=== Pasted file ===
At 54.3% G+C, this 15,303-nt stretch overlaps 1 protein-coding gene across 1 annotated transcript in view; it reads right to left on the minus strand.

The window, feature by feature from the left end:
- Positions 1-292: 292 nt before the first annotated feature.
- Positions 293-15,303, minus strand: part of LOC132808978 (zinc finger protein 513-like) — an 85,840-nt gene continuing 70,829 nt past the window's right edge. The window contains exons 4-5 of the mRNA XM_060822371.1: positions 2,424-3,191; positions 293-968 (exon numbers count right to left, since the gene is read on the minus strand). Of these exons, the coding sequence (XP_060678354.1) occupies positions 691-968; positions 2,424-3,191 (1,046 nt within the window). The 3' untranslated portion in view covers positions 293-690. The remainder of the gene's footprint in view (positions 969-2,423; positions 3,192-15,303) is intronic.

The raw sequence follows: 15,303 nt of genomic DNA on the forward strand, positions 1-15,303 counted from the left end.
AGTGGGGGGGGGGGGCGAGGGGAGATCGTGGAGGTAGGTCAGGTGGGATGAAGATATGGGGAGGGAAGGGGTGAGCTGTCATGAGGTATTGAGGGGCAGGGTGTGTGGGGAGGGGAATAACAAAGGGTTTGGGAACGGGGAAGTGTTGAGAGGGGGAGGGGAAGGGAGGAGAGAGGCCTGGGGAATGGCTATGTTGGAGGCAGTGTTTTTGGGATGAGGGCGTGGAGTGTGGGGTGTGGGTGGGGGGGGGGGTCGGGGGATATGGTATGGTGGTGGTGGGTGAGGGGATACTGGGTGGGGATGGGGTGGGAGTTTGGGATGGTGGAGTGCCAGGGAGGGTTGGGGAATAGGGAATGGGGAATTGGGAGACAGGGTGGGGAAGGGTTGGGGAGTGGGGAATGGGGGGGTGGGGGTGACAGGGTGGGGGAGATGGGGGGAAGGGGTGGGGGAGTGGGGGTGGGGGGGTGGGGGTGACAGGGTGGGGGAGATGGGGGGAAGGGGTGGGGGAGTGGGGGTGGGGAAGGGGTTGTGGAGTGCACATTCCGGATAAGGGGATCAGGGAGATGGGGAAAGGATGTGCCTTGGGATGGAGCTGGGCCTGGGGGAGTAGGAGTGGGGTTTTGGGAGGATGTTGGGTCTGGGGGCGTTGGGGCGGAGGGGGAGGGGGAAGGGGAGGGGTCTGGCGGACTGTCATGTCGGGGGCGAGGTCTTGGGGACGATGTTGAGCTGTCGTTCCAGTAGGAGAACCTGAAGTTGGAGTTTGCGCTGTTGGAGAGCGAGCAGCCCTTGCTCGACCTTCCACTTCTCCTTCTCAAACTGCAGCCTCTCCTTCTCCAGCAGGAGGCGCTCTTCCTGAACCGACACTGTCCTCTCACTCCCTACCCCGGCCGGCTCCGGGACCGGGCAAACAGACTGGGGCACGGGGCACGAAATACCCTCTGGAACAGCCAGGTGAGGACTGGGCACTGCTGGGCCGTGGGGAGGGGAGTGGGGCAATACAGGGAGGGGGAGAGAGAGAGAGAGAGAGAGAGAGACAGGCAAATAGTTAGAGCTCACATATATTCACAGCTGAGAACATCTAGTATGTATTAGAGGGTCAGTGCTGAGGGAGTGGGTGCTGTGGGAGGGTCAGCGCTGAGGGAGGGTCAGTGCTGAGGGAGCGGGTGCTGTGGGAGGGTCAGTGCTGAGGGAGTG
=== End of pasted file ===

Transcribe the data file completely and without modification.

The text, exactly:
At 54.3% G+C, this 15,303-nt stretch overlaps 1 protein-coding gene across 1 annotated transcript in view; it reads right to left on the minus strand.

The window, feature by feature from the left end:
- Positions 1-292: 292 nt before the first annotated feature.
- Positions 293-15,303, minus strand: part of LOC132808978 (zinc finger protein 513-like) — an 85,840-nt gene continuing 70,829 nt past the window's right edge. The window contains exons 4-5 of the mRNA XM_060822371.1: positions 2,424-3,191; positions 293-968 (exon numbers count right to left, since the gene is read on the minus strand). Of these exons, the coding sequence (XP_060678354.1) occupies positions 691-968; positions 2,424-3,191 (1,046 nt within the window). The 3' untranslated portion in view covers positions 293-690. The remainder of the gene's footprint in view (positions 969-2,423; positions 3,192-15,303) is intronic.

The raw sequence follows: 15,303 nt of genomic DNA on the forward strand, positions 1-15,303 counted from the left end.
AGTGGGGGGGGGGGGCGAGGGGAGATCGTGGAGGTAGGTCAGGTGGGATGAAGATATGGGGAGGGAAGGGGTGAGCTGTCATGAGGTATTGAGGGGCAGGGTGTGTGGGGAGGGGAATAACAAAGGGTTTGGGAACGGGGAAGTGTTGAGAGGGGGAGGGGAAGGGAGGAGAGAGGCCTGGGGAATGGCTATGTTGGAGGCAGTGTTTTTGGGATGAGGGCGTGGAGTGTGGGGTGTGGGTGGGGGGGGGGGTCGGGGGATATGGTATGGTGGTGGTGGGTGAGGGGATACTGGGTGGGGATGGGGTGGGAGTTTGGGATGGTGGAGTGCCAGGGAGGGTTGGGGAATAGGGAATGGGGAATTGGGAGACAGGGTGGGGAAGGGTTGGGGAGTGGGGAATGGGGGGGTGGGGGTGACAGGGTGGGGGAGATGGGGGGAAGGGGTGGGGGAGTGGGGGTGGGGGGGTGGGGGTGACAGGGTGGGGGAGATGGGGGGAAGGGGTGGGGGAGTGGGGGTGGGGAAGGGGTTGTGGAGTGCACATTCCGGATAAGGGGATCAGGGAGATGGGGAAAGGATGTGCCTTGGGATGGAGCTGGGCCTGGGGGAGTAGGAGTGGGGTTTTGGGAGGATGTTGGGTCTGGGGGCGTTGGGGCGGAGGGGGAGGGGGAAGGGGAGGGGTCTGGCGGACTGTCATGTCGGGGGCGAGGTCTTGGGGACGATGTTGAGCTGTCGTTCCAGTAGGAGAACCTGAAGTTGGAGTTTGCGCTGTTGGAGAGCGAGCAGCCCTTGCTCGACCTTCCACTTCTCCTTCTCAAACTGCAGCCTCTCCTTCTCCAGCAGGAGGCGCTCTTCCTGAACCGACACTGTCCTCTCACTCCCTACCCCGGCCGGCTCCGGGACCGGGCAAACAGACTGGGGCACGGGGCACGAAATACCCTCTGGAACAGCCAGGTGAGGACTGGGCACTGCTGGGCCGTGGGGAGGGGAGTGGGGCAATACAGGGAGGGGGAGAGAGAGAGAGAGAGAGAGAGAGACAGGCAAATAGTTAGAGCTCACATATATTCACAGCTGAGAACATCTAGTATGTATTAGAGGGTCAGTGCTGAGGGAGTGGGTGCTGTGGGAGGGTCAGCGCTGAGGGAGGGTCAGTGCTGAGGGAGCGGGTGCTGTGGGAGGGTCAGTGCTGAGGGAGTG